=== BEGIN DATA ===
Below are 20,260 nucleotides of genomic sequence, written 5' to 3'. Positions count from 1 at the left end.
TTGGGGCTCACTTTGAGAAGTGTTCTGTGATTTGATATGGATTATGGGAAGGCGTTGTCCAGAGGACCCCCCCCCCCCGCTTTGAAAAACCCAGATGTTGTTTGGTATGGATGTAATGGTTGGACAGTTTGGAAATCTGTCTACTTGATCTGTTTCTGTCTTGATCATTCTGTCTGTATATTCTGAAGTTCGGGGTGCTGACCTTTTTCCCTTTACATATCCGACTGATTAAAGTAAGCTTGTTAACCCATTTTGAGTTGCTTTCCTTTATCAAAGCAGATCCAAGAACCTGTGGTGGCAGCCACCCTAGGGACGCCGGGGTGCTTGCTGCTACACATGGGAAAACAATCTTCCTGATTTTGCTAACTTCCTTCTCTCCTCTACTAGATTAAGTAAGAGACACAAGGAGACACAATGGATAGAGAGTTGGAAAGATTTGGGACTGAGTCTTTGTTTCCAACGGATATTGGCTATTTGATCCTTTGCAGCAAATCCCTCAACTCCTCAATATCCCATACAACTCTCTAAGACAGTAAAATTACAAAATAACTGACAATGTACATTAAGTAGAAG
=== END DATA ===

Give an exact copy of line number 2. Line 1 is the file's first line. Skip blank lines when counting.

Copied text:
TTGGGGCTCACTTTGAGAAGTGTTCTGTGATTTGATATGGATTATGGGAAGGCGTTGTCCAGAGGACCCCCCCCCCCCGCTTTGAAAAACCCAGATGTTGTTTGGTATGGATGTAATGGTTGGACAGTTTGGAAATCTGTCTACTTGATCTGTTTCTGTCTTGATCATTCTGTCTGTATATTCTGAAGTTCGGGGTGCTGACCTTTTTCCCTTTACATATCCGACTGATTAAAGTAAGCTTGTTAACCCATTTTGAGTTGCTTTCCTTTATCAAAGCAGATCCAAGAACCTGTGGTGGCAGCCACCCTAGGGACGCCGGGGTGCTTGCTGCTACACATGGGAAAACAATCTTCCTGATTTTGCTAACTTCCTTCTCTCCTCTACTAGATTAAGTAAGAGACACAAGGAGACACAATGGATAGAGAGTTGGAAAGATTTGGGACTGAGTCTTTGTTTCCAACGGATATTGGCTATTTGATCCTTTGCAGCAAATCCCTCAACTCCTCAATATCCCATACAACTCTCTAAGACAGTAAAATTACAAAATAACTGACAATGTACATTAAGTAGAAG